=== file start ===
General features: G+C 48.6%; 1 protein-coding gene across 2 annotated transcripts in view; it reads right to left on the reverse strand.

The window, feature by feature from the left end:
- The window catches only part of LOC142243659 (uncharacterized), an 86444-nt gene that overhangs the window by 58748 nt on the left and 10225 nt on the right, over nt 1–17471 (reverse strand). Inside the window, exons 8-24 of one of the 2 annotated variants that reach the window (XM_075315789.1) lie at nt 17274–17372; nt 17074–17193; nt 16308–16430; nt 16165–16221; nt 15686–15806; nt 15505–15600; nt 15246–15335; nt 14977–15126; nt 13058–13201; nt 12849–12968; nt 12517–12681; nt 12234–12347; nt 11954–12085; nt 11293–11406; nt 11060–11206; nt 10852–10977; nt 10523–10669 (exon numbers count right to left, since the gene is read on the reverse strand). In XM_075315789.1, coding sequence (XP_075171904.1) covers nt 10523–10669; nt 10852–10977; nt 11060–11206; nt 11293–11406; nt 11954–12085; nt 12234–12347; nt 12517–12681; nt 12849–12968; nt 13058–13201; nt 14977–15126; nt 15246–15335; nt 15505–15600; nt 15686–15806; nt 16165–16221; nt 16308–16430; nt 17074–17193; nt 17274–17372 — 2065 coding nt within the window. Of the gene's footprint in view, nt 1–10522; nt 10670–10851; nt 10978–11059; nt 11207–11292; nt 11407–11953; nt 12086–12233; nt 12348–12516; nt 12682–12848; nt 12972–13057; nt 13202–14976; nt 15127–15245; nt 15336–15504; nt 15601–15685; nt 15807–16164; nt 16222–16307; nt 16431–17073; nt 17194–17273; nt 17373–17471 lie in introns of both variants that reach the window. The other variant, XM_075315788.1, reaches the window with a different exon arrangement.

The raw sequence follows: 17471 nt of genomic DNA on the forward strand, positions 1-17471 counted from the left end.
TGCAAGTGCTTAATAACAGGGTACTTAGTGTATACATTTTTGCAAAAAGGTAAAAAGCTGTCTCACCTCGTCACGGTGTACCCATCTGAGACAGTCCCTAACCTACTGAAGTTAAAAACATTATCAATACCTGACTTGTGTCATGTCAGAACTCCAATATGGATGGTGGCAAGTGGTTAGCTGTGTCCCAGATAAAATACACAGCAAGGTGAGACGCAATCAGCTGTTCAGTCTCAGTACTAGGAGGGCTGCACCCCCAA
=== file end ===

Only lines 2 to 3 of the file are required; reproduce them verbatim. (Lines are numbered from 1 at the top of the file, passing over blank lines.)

The window, feature by feature from the left end:
- The window catches only part of LOC142243659 (uncharacterized), an 86444-nt gene that overhangs the window by 58748 nt on the left and 10225 nt on the right, over nt 1–17471 (reverse strand). Inside the window, exons 8-24 of one of the 2 annotated variants that reach the window (XM_075315789.1) lie at nt 17274–17372; nt 17074–17193; nt 16308–16430; nt 16165–16221; nt 15686–15806; nt 15505–15600; nt 15246–15335; nt 14977–15126; nt 13058–13201; nt 12849–12968; nt 12517–12681; nt 12234–12347; nt 11954–12085; nt 11293–11406; nt 11060–11206; nt 10852–10977; nt 10523–10669 (exon numbers count right to left, since the gene is read on the reverse strand). In XM_075315789.1, coding sequence (XP_075171904.1) covers nt 10523–10669; nt 10852–10977; nt 11060–11206; nt 11293–11406; nt 11954–12085; nt 12234–12347; nt 12517–12681; nt 12849–12968; nt 13058–13201; nt 14977–15126; nt 15246–15335; nt 15505–15600; nt 15686–15806; nt 16165–16221; nt 16308–16430; nt 17074–17193; nt 17274–17372 — 2065 coding nt within the window. Of the gene's footprint in view, nt 1–10522; nt 10670–10851; nt 10978–11059; nt 11207–11292; nt 11407–11953; nt 12086–12233; nt 12348–12516; nt 12682–12848; nt 12972–13057; nt 13202–14976; nt 15127–15245; nt 15336–15504; nt 15601–15685; nt 15807–16164; nt 16222–16307; nt 16431–17073; nt 17194–17273; nt 17373–17471 lie in introns of both variants that reach the window. The other variant, XM_075315788.1, reaches the window with a different exon arrangement.